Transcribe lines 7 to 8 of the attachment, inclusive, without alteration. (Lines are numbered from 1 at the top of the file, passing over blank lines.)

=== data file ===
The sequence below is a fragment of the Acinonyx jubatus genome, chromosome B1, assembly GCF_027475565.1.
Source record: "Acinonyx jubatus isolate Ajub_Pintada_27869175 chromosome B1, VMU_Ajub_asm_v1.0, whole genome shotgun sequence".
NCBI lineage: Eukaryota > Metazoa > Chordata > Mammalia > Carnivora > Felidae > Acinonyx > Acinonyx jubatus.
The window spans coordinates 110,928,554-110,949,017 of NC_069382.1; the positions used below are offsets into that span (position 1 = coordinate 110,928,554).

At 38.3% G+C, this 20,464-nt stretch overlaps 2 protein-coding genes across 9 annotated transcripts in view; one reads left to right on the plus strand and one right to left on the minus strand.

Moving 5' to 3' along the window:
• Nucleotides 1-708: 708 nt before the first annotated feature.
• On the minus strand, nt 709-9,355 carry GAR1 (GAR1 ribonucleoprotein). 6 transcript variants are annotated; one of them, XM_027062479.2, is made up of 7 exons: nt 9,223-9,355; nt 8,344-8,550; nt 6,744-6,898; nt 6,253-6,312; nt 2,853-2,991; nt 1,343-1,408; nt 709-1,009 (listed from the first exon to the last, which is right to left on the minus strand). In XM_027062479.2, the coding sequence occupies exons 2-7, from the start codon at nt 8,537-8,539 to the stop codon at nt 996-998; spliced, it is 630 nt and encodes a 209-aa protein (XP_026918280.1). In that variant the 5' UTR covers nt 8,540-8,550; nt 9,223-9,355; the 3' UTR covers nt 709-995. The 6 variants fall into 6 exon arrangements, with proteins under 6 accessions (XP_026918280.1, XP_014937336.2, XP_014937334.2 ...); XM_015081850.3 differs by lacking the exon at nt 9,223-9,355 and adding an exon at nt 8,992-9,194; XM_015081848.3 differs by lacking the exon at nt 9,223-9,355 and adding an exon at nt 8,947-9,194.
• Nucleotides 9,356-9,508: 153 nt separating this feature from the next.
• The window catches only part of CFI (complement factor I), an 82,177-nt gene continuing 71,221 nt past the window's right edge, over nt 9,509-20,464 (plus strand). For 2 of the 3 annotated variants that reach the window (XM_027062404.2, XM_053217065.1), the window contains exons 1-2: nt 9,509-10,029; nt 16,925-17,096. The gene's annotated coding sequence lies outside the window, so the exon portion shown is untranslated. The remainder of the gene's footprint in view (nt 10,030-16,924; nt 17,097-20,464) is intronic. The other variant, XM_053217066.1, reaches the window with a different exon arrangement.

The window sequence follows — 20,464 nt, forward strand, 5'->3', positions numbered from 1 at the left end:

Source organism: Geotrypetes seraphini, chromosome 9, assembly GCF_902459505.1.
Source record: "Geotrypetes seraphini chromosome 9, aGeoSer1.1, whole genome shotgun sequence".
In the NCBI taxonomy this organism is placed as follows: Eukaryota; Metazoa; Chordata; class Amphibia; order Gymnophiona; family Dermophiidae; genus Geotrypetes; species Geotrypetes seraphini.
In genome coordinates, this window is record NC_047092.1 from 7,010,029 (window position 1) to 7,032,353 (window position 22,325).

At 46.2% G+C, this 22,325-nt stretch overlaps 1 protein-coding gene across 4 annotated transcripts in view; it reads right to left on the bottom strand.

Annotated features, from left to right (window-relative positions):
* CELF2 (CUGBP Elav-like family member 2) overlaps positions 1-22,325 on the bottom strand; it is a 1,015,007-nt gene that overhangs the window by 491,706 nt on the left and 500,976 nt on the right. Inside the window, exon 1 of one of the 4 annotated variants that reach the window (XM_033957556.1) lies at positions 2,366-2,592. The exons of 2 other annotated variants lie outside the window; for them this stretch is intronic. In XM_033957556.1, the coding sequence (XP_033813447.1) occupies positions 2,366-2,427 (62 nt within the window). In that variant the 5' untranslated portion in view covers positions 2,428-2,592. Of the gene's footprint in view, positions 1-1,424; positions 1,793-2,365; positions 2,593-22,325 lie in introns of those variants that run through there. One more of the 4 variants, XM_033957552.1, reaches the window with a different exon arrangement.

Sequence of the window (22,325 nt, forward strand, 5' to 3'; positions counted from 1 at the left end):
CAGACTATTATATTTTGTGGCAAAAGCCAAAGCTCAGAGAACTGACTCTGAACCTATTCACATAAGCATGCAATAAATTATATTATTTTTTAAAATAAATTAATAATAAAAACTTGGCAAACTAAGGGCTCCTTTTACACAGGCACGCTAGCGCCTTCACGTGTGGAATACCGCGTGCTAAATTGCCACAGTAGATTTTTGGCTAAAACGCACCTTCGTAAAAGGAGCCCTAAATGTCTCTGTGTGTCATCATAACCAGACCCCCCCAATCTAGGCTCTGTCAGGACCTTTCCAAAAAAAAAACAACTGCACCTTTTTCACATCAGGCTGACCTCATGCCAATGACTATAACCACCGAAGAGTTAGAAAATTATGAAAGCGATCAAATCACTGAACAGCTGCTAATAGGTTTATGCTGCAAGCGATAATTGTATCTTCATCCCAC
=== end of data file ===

• Nucleotides 1-708: 708 nt before the first annotated feature.
• On the minus strand, nt 709-9,355 carry GAR1 (GAR1 ribonucleoprotein). 6 transcript variants are annotated; one of them, XM_027062479.2, is made up of 7 exons: nt 9,223-9,355; nt 8,344-8,550; nt 6,744-6,898; nt 6,253-6,312; nt 2,853-2,991; nt 1,343-1,408; nt 709-1,009 (listed from the first exon to the last, which is right to left on the minus strand). In XM_027062479.2, the coding sequence occupies exons 2-7, from the start codon at nt 8,537-8,539 to the stop codon at nt 996-998; spliced, it is 630 nt and encodes a 209-aa protein (XP_026918280.1). In that variant the 5' UTR covers nt 8,540-8,550; nt 9,223-9,355; the 3' UTR covers nt 709-995. The 6 variants fall into 6 exon arrangements, with proteins under 6 accessions (XP_026918280.1, XP_014937336.2, XP_014937334.2 ...); XM_015081850.3 differs by lacking the exon at nt 9,223-9,355 and adding an exon at nt 8,992-9,194; XM_015081848.3 differs by lacking the exon at nt 9,223-9,355 and adding an exon at nt 8,947-9,194.